Dr. Caryn Park

Antioch University Seattle School of Education teaching faculty Dr. Caryn Park was featured in a CBC story “How to talk to kids about race, and why you should start now.” 

Caryn Park, part of the education faculty at Antioch University Seattle, said many parents of young children have had “that moment”: their kids ask about another’s skin colour out loud or point to someone who looks different from them in the grocery line. Rather than “shush” them, she says to “acknowledge” those differences, “cultivate curiosity” and explain the benefits of plurality.

“We tend to be so alarmed by children’s responses that don’t follow social norms, that we want to shut it down because we think they’re not ready,” said Park, who gives workshops to preschool teachers about anti-bias education.

“You’re there to support. You’re not there to have all the answers.”

–CBC News · Posted: Jun 04, 2020

View Notes by Type

View Notes by Campus

Gwynne Garfinkle ‘06

Gwynne Garfinkle’s ‘06 (Antioch University Los Angeles, MFA in Creative Writing) piece, “Sinking, Singing,” was reprinted by Mermaids Monthly.

Theresa Daskalakis ‘14

Theresa Daskalakis ‘14 (Antioch University Los Angeles, BA) had a piece, “Silent Night,” appear in Tipping the Scales. 

Jeri Frederickson ‘18

Jeri Frederickson’s ‘18 (Antioch University Los Angeles, MFA in Creative Writing) chapbook You Are Not Lost will be published by Finishing Line Press on October 1, 2021.

Jesus Francisco Sierra ‘18

Jesus Francisco Sierra ‘18 (Antioch University Los Angeles, MFA in Creative Writing) was accepted into and attended a two-week residency at Mesa Refuge. His essay, “Twelve Grapes,” was published in the Write Now! SF Bay anthology Essential Truths: The Bay Area in Color.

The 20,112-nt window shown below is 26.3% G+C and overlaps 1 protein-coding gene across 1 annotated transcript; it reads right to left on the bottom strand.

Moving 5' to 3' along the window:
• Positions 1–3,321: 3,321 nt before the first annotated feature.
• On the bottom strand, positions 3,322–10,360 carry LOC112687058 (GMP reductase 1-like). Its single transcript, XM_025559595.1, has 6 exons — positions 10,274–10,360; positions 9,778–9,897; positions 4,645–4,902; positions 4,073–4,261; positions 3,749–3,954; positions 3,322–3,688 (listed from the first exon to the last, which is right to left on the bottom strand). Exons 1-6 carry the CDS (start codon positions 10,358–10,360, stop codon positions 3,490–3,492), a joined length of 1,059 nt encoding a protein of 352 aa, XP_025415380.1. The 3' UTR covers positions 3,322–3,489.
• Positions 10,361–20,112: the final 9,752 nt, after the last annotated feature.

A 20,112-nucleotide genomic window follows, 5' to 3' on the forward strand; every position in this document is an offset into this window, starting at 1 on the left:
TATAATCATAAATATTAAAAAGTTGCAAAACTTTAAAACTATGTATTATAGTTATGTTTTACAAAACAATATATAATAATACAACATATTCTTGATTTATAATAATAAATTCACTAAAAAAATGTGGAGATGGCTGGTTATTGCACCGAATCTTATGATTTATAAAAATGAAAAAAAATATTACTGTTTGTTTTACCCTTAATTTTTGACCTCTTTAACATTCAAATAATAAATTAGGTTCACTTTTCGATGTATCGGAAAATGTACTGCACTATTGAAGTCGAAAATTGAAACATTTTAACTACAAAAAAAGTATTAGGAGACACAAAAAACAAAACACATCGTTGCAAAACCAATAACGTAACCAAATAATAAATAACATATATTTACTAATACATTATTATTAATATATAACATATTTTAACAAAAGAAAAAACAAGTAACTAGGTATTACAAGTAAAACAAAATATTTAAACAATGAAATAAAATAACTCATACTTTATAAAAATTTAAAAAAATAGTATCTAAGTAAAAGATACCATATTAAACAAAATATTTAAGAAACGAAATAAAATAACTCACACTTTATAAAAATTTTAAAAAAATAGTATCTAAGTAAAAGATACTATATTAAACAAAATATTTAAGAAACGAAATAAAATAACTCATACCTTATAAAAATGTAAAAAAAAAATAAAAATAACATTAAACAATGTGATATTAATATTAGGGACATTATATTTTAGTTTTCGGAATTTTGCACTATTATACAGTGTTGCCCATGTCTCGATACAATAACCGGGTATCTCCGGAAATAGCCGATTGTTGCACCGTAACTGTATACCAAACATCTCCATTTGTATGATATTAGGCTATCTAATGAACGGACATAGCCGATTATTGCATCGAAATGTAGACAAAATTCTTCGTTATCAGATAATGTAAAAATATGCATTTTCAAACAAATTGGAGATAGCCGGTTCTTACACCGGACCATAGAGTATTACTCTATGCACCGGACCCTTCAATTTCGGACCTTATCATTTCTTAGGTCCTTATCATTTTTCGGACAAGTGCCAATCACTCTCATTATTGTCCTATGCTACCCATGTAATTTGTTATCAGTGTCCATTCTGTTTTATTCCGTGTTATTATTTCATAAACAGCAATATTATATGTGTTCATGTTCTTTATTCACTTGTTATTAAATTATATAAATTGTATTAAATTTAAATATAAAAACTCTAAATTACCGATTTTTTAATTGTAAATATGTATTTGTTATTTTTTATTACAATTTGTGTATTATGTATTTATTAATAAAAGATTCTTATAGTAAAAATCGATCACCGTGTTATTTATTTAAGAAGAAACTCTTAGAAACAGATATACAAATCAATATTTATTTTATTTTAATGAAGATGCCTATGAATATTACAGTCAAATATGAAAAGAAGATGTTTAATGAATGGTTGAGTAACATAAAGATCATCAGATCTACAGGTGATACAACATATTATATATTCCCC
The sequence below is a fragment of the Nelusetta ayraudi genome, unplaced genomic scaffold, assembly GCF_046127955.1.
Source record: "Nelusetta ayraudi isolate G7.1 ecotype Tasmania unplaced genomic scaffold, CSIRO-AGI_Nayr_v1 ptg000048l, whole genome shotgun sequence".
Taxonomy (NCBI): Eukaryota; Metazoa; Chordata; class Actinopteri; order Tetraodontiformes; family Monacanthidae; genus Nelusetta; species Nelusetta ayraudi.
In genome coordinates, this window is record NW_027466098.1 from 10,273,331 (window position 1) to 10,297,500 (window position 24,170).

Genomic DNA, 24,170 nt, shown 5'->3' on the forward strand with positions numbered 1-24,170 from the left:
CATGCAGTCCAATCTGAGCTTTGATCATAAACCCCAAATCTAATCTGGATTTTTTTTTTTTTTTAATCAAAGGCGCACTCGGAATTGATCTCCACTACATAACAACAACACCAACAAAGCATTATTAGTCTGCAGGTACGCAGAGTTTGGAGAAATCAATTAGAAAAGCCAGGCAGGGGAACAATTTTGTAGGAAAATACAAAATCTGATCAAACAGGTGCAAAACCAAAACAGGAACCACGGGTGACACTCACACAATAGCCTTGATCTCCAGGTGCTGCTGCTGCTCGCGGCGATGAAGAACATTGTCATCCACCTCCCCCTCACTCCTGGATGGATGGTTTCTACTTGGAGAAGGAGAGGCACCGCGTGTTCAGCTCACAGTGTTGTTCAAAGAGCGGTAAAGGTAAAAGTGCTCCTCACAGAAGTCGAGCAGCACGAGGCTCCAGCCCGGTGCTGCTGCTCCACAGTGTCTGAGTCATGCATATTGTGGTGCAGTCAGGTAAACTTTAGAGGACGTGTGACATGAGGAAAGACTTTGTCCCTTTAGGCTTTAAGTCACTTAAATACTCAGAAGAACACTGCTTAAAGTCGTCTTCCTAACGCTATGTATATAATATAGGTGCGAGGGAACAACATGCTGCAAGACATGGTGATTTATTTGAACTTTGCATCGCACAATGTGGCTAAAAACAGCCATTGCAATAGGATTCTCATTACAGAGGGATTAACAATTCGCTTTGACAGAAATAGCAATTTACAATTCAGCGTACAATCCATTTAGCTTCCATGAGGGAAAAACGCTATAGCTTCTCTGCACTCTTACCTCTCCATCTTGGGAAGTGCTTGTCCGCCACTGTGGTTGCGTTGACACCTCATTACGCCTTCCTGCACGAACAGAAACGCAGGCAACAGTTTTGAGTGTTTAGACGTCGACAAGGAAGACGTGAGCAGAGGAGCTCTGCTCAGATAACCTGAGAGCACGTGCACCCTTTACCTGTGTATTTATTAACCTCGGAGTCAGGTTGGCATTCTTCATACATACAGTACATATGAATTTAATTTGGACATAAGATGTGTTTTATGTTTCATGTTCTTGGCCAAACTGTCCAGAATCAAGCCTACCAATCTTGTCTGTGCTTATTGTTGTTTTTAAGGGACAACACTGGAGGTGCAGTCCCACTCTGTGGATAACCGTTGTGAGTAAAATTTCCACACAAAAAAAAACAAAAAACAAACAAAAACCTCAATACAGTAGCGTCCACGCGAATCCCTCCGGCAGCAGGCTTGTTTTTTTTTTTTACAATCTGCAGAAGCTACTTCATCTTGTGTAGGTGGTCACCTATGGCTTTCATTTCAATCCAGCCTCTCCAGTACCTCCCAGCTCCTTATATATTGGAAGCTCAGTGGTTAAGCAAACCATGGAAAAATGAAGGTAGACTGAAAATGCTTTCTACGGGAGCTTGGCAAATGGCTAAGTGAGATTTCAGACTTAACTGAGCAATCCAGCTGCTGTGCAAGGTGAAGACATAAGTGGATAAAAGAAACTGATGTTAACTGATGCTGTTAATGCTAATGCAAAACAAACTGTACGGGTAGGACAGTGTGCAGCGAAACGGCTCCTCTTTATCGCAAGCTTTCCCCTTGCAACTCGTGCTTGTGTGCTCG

Mary Birnbaum ‘17

Mary Birnbaum’s ‘17 (Antioch University Los Angeles, MFA in Creative Writing) essay, “Everything Was Wild, No One Was a Stranger,” was a 2021 Hunger Mountain Creative Nonfiction Prize finalist.

Rebecca Kuder ‘01

Rebecca Kuder’s ‘01 (Antioch University Los Angeles, MFA in Creative Writing) essay, “A Trampoline,” was published in Los Angeles Review of Books.

Antioch University

Since our founding 1852, Antioch University has remained on the forefront of social justice, inclusion, and equality – regardless of ethnicity, gender, creed, orientation, focus of study, or ability.

Antiochians actively reflect these shared values to inspire positive change in the world. Common Thread is where we document the stories that showcase our communities actions, so the change we work for can be shared widely.  

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